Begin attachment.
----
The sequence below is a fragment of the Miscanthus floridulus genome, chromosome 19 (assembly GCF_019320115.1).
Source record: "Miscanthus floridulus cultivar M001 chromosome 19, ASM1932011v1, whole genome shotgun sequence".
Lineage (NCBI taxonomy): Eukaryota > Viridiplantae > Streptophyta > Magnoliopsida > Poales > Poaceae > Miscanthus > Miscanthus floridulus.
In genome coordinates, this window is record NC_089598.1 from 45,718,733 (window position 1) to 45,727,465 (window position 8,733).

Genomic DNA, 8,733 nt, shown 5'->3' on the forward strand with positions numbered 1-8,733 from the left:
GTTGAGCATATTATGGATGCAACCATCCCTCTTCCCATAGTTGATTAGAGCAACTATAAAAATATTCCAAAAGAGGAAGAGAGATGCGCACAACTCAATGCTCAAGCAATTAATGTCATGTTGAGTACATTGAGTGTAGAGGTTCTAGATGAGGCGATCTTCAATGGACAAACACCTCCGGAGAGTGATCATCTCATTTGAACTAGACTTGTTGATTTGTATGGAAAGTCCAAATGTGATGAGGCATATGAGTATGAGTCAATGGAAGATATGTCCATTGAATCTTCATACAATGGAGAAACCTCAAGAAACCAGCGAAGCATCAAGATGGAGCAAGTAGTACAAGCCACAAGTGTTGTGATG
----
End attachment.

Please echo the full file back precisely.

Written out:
The sequence below is a fragment of the Miscanthus floridulus genome, chromosome 19 (assembly GCF_019320115.1).
Source record: "Miscanthus floridulus cultivar M001 chromosome 19, ASM1932011v1, whole genome shotgun sequence".
Lineage (NCBI taxonomy): Eukaryota > Viridiplantae > Streptophyta > Magnoliopsida > Poales > Poaceae > Miscanthus > Miscanthus floridulus.
In genome coordinates, this window is record NC_089598.1 from 45,718,733 (window position 1) to 45,727,465 (window position 8,733).

Genomic DNA, 8,733 nt, shown 5'->3' on the forward strand with positions numbered 1-8,733 from the left:
GTTGAGCATATTATGGATGCAACCATCCCTCTTCCCATAGTTGATTAGAGCAACTATAAAAATATTCCAAAAGAGGAAGAGAGATGCGCACAACTCAATGCTCAAGCAATTAATGTCATGTTGAGTACATTGAGTGTAGAGGTTCTAGATGAGGCGATCTTCAATGGACAAACACCTCCGGAGAGTGATCATCTCATTTGAACTAGACTTGTTGATTTGTATGGAAAGTCCAAATGTGATGAGGCATATGAGTATGAGTCAATGGAAGATATGTCCATTGAATCTTCATACAATGGAGAAACCTCAAGAAACCAGCGAAGCATCAAGATGGAGCAAGTAGTACAAGCCACAAGTGTTGTGATG